Friday, February 3, 2012

Kevin Potts' Story

 I left in 2008 from Mars Hill Church. Their culture of abuse is frightening in its implications. Everything said on your blog [the Wartburg Watch], on Matthew Paul Turner's site, and on the Stranger is alarmingly accurate: the members are not encouraged to stand up to the leadership when it's acting with wrong motivations or wrong actions, they are told to remain quiet and to trust the leadership. There is no body to hold the leadership accountable to, and the church's authority structure is such that the only people to go to if you have an issue with one or more of its pastors is, unsurprisingly, another pastor. I can't imagine this being an environment, for anyone who takes a few moments to consider its implications, where anyone would feel safe expressing concerns about the leadership, let alone about Mark Driscoll.

For myself, my story is perhaps one of their earlier examples. At the time, I had been a member for nearly 8 years, having started at Mars Hill in 2000 and becoming a member just two months later with a much less rigorous membership process (which amounted to a quick 2-hour lesson from Driscoll on church leadership's structure, an indication of what being a member meant, handing out membership covenants to those attending, and letting us decide on our own if we wanted to become members). I had been having misgivings about the growth of the church and the increasing separation between the leadership and the congregation, but had largely kept this to myself.

Driscoll, in 2008, was preparing a sermon series entitled "Ask Anything", the intent being to set up a website where questions could be posted and voted on, with the top 5 questions (those that received the most votes) being the ones that Mark would build his preaching series on. Anonymous comments were allowed due to the software that was being used, and people used this to start bringing up questions about the firing of Paul Petry and probation of Bent Meyer that they felt they couldn't ask in the church itself, since they had been directly instructed by (then) pastor X, in an open letter to the members via the password-protected members' website (The City hadn't yet come into being, though it was close at the time), to remain quiet on the issue while the leadership worked to produce a unified document explaining their actions.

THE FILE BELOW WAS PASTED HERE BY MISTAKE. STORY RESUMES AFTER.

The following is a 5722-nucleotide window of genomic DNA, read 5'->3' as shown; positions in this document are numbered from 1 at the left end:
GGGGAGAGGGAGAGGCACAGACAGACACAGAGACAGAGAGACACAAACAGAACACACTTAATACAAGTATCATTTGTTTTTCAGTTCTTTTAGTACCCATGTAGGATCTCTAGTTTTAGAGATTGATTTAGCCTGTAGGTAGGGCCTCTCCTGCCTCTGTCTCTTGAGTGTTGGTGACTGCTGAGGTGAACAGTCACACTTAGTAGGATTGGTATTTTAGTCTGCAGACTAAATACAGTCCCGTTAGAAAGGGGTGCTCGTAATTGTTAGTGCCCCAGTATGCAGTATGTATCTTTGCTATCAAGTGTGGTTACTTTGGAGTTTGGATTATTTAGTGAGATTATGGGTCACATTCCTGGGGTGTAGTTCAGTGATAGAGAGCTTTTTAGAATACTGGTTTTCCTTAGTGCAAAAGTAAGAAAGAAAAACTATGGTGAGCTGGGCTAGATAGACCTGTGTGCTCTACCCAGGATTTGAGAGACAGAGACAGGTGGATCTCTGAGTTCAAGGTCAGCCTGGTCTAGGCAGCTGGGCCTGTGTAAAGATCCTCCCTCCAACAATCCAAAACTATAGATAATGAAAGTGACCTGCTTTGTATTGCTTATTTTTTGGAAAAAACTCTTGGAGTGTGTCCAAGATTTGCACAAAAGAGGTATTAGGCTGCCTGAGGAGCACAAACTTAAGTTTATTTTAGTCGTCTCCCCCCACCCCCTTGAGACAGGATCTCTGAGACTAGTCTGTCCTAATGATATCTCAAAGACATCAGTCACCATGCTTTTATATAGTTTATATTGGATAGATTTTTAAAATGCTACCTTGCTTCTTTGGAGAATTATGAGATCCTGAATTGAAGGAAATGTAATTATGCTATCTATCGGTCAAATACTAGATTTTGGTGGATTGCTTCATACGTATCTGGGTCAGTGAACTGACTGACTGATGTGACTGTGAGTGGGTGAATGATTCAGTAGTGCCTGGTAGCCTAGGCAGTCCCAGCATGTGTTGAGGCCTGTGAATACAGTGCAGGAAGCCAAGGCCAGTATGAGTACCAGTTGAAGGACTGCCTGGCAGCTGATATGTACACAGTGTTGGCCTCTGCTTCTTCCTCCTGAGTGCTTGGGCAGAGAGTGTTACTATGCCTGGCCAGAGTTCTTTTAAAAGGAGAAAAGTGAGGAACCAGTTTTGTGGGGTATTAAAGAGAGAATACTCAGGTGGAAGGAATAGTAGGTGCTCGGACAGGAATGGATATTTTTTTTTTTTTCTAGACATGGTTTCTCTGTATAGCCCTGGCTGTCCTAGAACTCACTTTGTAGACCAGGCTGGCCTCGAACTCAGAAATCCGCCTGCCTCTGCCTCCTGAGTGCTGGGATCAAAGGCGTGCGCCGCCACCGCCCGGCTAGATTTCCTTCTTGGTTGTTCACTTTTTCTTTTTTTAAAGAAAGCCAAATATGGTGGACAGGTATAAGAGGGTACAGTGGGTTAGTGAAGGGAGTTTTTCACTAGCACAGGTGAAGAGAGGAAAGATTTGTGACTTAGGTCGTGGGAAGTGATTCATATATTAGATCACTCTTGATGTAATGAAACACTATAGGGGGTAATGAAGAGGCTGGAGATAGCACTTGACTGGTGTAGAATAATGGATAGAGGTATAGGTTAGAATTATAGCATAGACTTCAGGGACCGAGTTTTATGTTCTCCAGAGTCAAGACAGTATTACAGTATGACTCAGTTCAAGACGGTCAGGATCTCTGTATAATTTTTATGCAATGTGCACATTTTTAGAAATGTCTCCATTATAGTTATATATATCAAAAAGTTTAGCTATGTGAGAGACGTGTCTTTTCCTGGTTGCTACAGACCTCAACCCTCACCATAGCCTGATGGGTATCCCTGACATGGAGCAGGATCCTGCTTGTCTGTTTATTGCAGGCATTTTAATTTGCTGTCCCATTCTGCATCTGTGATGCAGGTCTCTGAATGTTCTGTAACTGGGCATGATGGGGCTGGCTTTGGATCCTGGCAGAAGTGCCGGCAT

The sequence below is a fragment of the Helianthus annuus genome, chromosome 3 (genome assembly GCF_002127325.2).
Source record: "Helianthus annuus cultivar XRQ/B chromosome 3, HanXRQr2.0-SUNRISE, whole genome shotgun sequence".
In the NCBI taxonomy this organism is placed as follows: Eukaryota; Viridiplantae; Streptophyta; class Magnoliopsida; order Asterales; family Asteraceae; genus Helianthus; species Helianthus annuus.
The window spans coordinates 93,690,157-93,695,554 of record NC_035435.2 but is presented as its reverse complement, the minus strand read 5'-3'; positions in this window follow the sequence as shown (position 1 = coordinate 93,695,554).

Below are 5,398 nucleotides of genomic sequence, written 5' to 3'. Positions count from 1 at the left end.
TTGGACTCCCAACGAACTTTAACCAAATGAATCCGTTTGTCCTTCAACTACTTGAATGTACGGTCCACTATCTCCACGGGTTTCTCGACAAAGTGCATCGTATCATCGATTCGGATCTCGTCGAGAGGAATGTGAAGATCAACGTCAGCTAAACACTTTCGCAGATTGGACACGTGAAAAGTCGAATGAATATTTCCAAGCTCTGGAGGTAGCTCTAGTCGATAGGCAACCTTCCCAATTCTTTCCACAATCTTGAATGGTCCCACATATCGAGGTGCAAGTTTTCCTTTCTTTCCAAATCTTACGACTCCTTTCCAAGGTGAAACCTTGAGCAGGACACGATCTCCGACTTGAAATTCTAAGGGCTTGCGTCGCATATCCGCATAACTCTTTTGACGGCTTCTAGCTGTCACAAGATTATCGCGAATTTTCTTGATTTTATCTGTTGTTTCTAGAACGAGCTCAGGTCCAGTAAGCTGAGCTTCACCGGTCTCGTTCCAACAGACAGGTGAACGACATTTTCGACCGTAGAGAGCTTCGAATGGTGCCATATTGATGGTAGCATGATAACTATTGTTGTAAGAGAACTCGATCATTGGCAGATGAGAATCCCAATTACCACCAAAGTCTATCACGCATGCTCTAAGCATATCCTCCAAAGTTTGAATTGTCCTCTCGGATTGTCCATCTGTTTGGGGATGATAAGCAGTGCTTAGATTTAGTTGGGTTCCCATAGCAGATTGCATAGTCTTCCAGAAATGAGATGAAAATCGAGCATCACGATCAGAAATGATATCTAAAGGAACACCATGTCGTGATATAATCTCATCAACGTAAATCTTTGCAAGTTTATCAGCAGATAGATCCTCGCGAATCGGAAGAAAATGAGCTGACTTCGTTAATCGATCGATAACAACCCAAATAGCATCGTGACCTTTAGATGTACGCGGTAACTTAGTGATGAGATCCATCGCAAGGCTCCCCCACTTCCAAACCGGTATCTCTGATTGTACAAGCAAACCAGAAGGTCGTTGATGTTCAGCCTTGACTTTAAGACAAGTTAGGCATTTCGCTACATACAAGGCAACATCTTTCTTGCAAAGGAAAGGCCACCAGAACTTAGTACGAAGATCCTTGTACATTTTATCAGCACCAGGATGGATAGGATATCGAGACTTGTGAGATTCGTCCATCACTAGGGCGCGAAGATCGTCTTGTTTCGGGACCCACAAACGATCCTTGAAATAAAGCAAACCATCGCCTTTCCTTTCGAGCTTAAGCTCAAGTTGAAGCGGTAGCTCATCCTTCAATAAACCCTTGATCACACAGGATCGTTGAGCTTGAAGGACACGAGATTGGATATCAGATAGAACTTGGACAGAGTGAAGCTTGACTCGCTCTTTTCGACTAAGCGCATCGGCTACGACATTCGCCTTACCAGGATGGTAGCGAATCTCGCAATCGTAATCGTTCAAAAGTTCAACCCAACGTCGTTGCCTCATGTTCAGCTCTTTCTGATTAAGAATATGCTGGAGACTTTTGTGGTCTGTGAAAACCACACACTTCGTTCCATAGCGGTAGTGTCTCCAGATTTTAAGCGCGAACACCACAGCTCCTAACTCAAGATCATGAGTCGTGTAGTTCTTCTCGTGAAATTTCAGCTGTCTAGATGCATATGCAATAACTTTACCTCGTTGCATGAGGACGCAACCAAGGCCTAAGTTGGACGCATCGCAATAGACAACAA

I made one comment on this site under the pseudonym of Kel, and had no further comments published. At the time, one person was using the title of "Concerned" in the comments, and was raising a bit more of a stink, though with some thoughtful and probing questions.
Around this time, I decided to transition away from the main Ballard campus over to the then-titled Wedgwood Campus, as it was geographically closer to where I lived (the campus became the Lake City Campus, which is now closed; its staff were largely absorbed into the Shoreline campus). I was serving as a stage manager in the morning for the Ballard campus, and had an exit interview with the head of the production department, XX. In this exit interview, a discussion of my discomfort with how the Petry/Meyer issue had been handled arose. I made a statement of "I have no interest in causing division. It would be easy to do so with how well connected I am in the church, but I have no interest in doing so."
This was communicated to senior leadership as "Kevin Potts indicated he's going to cause division in the church."
Shortly after that, I received an e-mail from the Pastor of Technology (and creator of The City). He asked me point-blank if I was "Concerned", the poster raising issues on the Ask Anything site. I indicated to him directly that I wasn't. A couple of days later he responded and indicated he thought I was, in fact, "Concerned", as that individual was making statements that echoed my exit interview with XX, as well as a statement I had made on the members' site in response to one member indicating it would be a shame if the leadership had to start tracking IP addresses between member posts and the anonymous comments on Ask Anything in order to figure out who were random posters and who were disgruntled members hiding behind pseudonyms. I indicated this wasn't a course that was wise to take, as there were people upset with the leadership, and such an action wouldn't engender the trust the leadership needed to get Mars Hill through the trying situation at the time.